Paul Krugman: A Tale of Two Adjustments


 

A commenter on my last euro post asks a good question: didn’t Germany once have a problem of excessive unit labor costs, which it cured with a protracted squeeze? And in that case, why is it so terrible if Spain is asked to do the same thing?

The answer is basically quantitative. I’d make three points:

1. Thanks to the giant housing bubble, Spanish costs got much further out of line than Germany’s ever did, so the required adjustment is much bigger.

2. Germany got to do its adjustment in the face of a relatively strong European economy; Spain is being asked to adjust in the face of a depressed Europe sliding back into recession.

3. In part because of this difference in overall macro conditions, but also because Germany doesn’t have a housing boom and is actually engaging in a bit of austerity on its own, the burden of adjustment this time around is falling much more on deflation by the overvalued country.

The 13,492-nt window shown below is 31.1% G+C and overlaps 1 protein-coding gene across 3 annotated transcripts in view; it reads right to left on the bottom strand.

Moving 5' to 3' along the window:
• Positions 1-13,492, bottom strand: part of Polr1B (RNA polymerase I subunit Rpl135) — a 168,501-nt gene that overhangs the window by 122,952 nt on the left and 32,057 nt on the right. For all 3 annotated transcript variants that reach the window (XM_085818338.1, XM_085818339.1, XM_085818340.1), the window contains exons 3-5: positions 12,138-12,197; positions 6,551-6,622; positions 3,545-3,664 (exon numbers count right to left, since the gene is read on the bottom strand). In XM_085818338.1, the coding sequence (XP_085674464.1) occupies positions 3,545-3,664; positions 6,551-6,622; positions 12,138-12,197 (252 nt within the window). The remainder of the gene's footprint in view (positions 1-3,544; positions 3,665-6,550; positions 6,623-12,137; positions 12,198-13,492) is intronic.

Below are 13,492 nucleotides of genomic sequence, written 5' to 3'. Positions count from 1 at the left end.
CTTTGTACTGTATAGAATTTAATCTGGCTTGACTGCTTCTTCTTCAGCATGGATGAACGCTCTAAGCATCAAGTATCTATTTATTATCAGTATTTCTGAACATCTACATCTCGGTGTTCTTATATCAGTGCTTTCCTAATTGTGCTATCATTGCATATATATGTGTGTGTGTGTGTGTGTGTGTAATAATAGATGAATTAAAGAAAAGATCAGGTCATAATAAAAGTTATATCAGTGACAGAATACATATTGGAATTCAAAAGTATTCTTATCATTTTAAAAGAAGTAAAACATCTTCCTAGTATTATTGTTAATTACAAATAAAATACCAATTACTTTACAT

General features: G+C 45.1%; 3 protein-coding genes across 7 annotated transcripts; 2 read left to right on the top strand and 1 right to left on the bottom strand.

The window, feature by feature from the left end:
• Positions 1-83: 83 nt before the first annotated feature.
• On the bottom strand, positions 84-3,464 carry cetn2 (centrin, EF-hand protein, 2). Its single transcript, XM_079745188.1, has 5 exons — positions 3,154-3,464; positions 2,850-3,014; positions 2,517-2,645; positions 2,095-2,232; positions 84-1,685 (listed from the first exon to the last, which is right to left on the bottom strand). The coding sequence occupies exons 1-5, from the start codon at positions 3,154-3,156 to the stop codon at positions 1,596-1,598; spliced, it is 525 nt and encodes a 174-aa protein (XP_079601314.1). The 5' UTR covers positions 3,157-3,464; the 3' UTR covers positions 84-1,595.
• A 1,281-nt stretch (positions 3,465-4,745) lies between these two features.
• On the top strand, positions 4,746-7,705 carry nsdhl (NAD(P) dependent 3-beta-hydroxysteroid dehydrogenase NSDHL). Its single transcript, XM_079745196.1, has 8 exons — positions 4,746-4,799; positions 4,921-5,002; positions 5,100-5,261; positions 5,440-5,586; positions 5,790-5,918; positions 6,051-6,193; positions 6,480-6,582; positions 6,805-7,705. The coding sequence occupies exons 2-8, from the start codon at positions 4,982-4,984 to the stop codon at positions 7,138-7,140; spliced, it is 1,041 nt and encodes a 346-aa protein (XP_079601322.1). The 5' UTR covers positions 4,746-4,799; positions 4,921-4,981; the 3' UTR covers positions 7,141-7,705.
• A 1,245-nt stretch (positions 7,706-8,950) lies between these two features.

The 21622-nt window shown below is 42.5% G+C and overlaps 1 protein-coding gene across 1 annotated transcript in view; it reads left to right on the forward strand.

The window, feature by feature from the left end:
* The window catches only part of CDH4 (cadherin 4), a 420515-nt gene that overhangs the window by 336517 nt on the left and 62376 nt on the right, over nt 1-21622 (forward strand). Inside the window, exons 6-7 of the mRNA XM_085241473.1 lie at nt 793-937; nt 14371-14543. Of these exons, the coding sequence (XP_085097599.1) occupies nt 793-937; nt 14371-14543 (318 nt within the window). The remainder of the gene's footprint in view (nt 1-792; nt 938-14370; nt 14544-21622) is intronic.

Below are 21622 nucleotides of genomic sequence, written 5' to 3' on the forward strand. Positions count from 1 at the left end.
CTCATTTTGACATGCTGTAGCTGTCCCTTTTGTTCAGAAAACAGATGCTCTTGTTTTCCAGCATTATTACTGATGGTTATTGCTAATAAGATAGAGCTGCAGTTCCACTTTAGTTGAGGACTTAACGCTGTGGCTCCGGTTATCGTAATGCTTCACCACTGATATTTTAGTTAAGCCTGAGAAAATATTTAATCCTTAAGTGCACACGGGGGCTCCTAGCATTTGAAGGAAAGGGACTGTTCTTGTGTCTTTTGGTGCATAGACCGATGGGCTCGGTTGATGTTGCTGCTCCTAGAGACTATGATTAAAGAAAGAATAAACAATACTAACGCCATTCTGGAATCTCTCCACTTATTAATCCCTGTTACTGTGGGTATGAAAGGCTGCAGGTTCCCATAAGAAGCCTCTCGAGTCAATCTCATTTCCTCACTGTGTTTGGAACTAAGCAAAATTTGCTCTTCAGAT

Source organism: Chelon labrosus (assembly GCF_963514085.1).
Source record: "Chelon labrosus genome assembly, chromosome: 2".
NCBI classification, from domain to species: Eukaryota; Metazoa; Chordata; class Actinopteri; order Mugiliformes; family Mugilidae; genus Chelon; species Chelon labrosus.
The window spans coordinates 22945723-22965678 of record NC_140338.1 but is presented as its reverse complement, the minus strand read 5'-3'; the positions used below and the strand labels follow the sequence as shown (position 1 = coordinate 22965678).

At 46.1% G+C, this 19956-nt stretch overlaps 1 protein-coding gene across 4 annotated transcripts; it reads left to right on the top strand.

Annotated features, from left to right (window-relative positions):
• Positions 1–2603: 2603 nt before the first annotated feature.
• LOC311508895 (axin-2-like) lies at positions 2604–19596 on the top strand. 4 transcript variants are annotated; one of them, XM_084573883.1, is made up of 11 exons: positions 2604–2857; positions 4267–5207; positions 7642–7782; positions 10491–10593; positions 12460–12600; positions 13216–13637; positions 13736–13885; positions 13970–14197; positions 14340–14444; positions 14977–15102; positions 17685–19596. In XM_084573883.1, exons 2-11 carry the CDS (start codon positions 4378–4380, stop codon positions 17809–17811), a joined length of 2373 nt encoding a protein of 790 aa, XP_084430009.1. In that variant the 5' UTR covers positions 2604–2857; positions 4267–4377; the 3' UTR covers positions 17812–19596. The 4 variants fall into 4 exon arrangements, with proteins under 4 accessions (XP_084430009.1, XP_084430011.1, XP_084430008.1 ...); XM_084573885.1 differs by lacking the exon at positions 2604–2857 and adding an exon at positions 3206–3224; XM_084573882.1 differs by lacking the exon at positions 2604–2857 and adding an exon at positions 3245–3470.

Here’s a figure that illustrates that point. According to Eurostat data, German unit labor costs peaked in 2003, Spanish costs in 2009. So here’s what the adjustments looked like in each episode, with blue lines representing the earlier case and red lines the later:

You can see just how much harsher Spain’s adjustment is, and how much less help it’s getting from rising wages in the rest of the eurozone. Basically, Germany is refusing to do for Spain what Spain did for Germany in the past.

And the result of all that is incredibly high unemployment.

A Tale of Two Adjustments – NYTimes.com

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